An introduction to the D-CAP+™ modulator and its real world performance

The D-CAP+™ control architecture is optimized for multiphase regulators. Like the standard D-CAP™ control scheme, the D-CAP+ architecture is also a constant on-time architecture, but it’s implemented using a true current-mode design. This enables it to properly sense and balance inductor current between multiple phases of a switching regulator. The controller’s on time is also adaptive to operating conditions such as input voltage, output voltage, and load current, resulting in a constant on-time and fixed frequency in steady-state conditions. Some of its many benefits include:

  • High loop bandwidth and phase margin for fast transient response.
  • Stability that is insensitive to load current, input voltage and number of active phases.
  • Dynamic phase add/drop capabilities to keep performance and efficiency at peak levels.
  • Accurate current sharing to avoid stressing the components of any one phase and maintain regulation.

Figure 1 gives a basic overview of the D-CAP+ architecture. The pulse-width modulation (PWM) comparator and adaptive on-time circuitry form the heart of the modulator, with inputs from the voltage and current loops outlined in green and red, respectively. Additional phase-management circuitry turns the individual phases on and off.

Figure 1: D-CAP+ Architecture Block Diagram

Figure 2 shows the basics of how the modulator operates in steady state. The sensed inductor current waveform of all phases, ISUM, is compared against the output of the error amplifier, EA. The intersection of ISUM and EA generates a constant on-time PWM pulse to start a switching cycle. The phase-management circuit fires each phase sequentially in order to keep the phase currents balanced. For a fixed VIN, VOUT and IOUT, the switching frequency of the regulator will remain constant.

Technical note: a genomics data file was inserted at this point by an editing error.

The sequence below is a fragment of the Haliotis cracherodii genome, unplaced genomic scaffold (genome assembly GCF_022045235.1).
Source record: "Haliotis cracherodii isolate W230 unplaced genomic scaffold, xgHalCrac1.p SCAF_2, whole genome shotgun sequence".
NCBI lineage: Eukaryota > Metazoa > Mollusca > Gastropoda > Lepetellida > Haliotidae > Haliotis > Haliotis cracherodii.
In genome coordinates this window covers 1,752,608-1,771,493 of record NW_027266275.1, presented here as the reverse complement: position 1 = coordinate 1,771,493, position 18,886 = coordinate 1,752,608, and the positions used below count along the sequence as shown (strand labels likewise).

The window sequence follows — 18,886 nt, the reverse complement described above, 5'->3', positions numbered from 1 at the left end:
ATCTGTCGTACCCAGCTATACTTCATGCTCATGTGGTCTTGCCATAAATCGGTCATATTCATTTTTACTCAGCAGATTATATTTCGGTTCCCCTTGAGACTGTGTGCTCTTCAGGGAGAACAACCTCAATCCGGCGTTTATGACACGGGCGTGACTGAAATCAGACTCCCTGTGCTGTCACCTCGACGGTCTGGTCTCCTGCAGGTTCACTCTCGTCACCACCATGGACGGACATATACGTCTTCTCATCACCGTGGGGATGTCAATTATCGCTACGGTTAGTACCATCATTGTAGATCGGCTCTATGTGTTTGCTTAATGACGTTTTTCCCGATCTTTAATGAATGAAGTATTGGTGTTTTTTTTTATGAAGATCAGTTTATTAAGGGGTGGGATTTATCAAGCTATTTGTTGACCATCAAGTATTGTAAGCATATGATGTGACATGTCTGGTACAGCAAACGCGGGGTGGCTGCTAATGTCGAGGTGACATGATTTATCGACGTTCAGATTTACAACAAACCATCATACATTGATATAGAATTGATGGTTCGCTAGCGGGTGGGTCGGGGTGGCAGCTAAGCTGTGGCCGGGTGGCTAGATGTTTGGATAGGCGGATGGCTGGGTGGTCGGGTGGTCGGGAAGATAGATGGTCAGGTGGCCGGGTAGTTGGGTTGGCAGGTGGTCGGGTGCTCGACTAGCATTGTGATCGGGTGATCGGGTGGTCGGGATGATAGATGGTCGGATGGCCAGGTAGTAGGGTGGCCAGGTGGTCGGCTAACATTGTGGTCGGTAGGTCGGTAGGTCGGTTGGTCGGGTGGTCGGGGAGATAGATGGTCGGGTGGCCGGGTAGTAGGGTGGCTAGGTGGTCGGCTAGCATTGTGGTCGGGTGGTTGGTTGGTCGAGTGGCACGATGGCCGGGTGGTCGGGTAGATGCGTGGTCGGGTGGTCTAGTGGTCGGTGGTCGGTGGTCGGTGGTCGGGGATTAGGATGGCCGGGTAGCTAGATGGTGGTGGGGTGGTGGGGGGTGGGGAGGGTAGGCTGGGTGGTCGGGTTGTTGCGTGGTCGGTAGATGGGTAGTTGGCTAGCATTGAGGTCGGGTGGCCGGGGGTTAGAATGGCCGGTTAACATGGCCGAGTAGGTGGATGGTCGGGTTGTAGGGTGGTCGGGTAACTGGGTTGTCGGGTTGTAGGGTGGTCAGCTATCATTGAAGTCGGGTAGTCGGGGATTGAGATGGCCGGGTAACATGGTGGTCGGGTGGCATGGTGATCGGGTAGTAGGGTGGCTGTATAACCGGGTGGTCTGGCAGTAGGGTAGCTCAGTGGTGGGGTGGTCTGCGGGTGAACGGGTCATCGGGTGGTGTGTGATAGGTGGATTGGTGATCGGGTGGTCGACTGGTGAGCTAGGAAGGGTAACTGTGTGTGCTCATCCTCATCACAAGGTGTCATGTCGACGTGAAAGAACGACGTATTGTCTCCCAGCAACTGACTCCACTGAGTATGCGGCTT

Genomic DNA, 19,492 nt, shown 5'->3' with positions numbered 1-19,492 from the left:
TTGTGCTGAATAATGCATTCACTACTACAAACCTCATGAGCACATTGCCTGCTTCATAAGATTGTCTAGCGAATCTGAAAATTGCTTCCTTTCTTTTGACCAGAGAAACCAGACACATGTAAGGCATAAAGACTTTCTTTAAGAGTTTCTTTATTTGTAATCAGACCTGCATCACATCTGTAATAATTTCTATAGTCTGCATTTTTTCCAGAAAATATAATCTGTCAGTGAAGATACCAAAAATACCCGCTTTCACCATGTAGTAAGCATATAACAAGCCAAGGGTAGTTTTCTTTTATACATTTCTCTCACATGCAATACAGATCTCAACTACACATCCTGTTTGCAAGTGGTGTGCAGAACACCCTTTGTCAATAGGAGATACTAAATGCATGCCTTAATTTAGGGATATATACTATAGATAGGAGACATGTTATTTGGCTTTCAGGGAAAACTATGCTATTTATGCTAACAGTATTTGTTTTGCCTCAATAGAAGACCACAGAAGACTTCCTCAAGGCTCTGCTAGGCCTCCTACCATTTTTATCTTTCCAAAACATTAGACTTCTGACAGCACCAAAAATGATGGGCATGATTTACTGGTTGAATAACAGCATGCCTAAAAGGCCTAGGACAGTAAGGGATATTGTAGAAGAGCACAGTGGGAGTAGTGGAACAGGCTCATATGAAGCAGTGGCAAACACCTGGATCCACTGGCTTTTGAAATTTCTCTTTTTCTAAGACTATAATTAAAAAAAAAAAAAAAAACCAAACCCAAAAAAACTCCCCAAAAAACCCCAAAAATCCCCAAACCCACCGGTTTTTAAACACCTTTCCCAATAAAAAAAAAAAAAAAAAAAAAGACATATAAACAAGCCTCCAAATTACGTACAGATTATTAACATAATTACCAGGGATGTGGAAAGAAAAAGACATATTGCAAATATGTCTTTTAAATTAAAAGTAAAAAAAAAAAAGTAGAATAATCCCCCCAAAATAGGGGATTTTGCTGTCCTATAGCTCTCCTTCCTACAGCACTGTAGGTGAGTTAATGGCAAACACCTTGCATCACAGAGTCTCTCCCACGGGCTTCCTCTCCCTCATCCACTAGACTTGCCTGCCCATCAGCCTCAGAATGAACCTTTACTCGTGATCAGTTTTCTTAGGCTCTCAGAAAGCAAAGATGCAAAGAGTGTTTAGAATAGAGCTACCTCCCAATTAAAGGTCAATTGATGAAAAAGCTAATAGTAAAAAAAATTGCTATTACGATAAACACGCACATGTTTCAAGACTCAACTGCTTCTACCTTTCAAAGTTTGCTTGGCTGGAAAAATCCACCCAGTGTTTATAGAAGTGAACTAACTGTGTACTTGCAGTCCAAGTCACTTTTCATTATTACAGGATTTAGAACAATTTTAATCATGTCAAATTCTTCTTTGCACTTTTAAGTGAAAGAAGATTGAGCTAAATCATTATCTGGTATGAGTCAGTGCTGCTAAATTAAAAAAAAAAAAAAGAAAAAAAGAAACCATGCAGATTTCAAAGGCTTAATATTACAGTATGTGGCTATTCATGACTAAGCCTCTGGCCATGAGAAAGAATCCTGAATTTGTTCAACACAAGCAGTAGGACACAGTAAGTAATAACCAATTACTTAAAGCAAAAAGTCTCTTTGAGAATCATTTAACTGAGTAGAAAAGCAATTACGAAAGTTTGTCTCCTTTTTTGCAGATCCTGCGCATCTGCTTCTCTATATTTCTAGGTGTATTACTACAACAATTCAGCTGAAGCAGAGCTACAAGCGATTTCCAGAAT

Figure 2: D-CAP+ operation in steady state

During a transient event, the D-CAP+ modulator maintains output regulation by keeping a relatively fixed on time while increasing or decreasing the switching frequency by adjusting the off time as needed. Figure 3 shows this behavior.

Figure 3: D-CAP+ transient operation

TI benchmarked the transient response of a competitor’s digital current-mode modulation scheme against the TPS53679 D-CAP+ multiphase regulator. The conditions of the benchmarking were:

  • VIN = 12V, VOUT = 1V, fSW = 400kHz, six phases.
  • IOUT = 0A to 150A, 1kHz, D = 5% to 30%.
  • Matched output filters.
  • Optimally adjusted compensation.

Figures 4, 5, and 6 show the scope shots of the testing, while Table 1 summarizes the measured overshoot, undershoot and settling times. In all of the scenarios studied, the D-CAP+ topology offered lower over/undershoot with comparable settling times to the competitor and emerged as the clear victor.

Figure 4: Transient Benchmarking – Undershoot

Figure 5: Transient Benchmarking – Overshoot


Figure 6: Transient Benchmarking – Duty-Cycle Sweep


Table 1: Transient Results Summary

TI also looked at the phase-firing behavior of each solution on the bench as well; see Figure 7. D5 = PWM1 for the competitor’s part, while D0 = PWM1 for the TPS53679. As expected, the TPS53679 and D-CAP+ modulator showed a constant on time with a shortened off time during the load step. The competitor’s controller overlaps active phases by adjusting the PWM on time instead. Even with four of six phases overlapped, the competing device still cannot beat TI’s D-CAP+ control scheme.

Figure 7: Phase-Management Comparison During Load Step

The results are in and when it comes to your next high-powered design the choice is clear. Take your next ASIC or processor design to the next level with one of the many D-CAP+ switching regulators from TI. Stay on the lookout for more Power House blogs exploring other benefits of the D-CAP+ modulator.

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